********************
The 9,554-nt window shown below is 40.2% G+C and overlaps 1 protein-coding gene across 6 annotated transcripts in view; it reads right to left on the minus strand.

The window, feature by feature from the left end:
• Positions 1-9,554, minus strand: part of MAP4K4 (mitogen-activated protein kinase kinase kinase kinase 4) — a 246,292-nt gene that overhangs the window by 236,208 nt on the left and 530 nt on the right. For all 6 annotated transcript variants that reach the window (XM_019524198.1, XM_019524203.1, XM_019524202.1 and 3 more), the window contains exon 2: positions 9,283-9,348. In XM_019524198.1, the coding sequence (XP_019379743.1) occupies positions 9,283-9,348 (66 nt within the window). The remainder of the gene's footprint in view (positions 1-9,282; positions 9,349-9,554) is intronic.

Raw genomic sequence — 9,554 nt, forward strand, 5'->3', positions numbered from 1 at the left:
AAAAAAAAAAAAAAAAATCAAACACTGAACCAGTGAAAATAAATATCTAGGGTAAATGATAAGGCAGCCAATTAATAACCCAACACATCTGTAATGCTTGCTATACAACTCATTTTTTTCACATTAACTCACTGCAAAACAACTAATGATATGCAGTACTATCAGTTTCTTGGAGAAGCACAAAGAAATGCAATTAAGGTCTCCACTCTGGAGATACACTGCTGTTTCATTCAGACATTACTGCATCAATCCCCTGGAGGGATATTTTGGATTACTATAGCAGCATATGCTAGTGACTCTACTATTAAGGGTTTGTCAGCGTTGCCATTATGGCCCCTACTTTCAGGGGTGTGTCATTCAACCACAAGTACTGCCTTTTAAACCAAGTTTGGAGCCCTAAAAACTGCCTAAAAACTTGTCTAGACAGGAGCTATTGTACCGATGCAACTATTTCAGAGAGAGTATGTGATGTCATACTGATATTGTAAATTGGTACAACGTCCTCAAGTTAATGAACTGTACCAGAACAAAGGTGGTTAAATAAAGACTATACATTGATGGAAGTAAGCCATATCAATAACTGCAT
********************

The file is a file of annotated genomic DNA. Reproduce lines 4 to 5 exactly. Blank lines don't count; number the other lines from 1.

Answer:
Raw genomic sequence — 9,554 nt, forward strand, 5'->3', positions numbered from 1 at the left:
AAAAAAAAAAAAAAAAATCAAACACTGAACCAGTGAAAATAAATATCTAGGGTAAATGATAAGGCAGCCAATTAATAACCCAACACATCTGTAATGCTTGCTATACAACTCATTTTTTTCACATTAACTCACTGCAAAACAACTAATGATATGCAGTACTATCAGTTTCTTGGAGAAGCACAAAGAAATGCAATTAAGGTCTCCACTCTGGAGATACACTGCTGTTTCATTCAGACATTACTGCATCAATCCCCTGGAGGGATATTTTGGATTACTATAGCAGCATATGCTAGTGACTCTACTATTAAGGGTTTGTCAGCGTTGCCATTATGGCCCCTACTTTCAGGGGTGTGTCATTCAACCACAAGTACTGCCTTTTAAACCAAGTTTGGAGCCCTAAAAACTGCCTAAAAACTTGTCTAGACAGGAGCTATTGTACCGATGCAACTATTTCAGAGAGAGTATGTGATGTCATACTGATATTGTAAATTGGTACAACGTCCTCAAGTTAATGAACTGTACCAGAACAAAGGTGGTTAAATAAAGACTATACATTGATGGAAGTAAGCCATATCAATAACTGCAT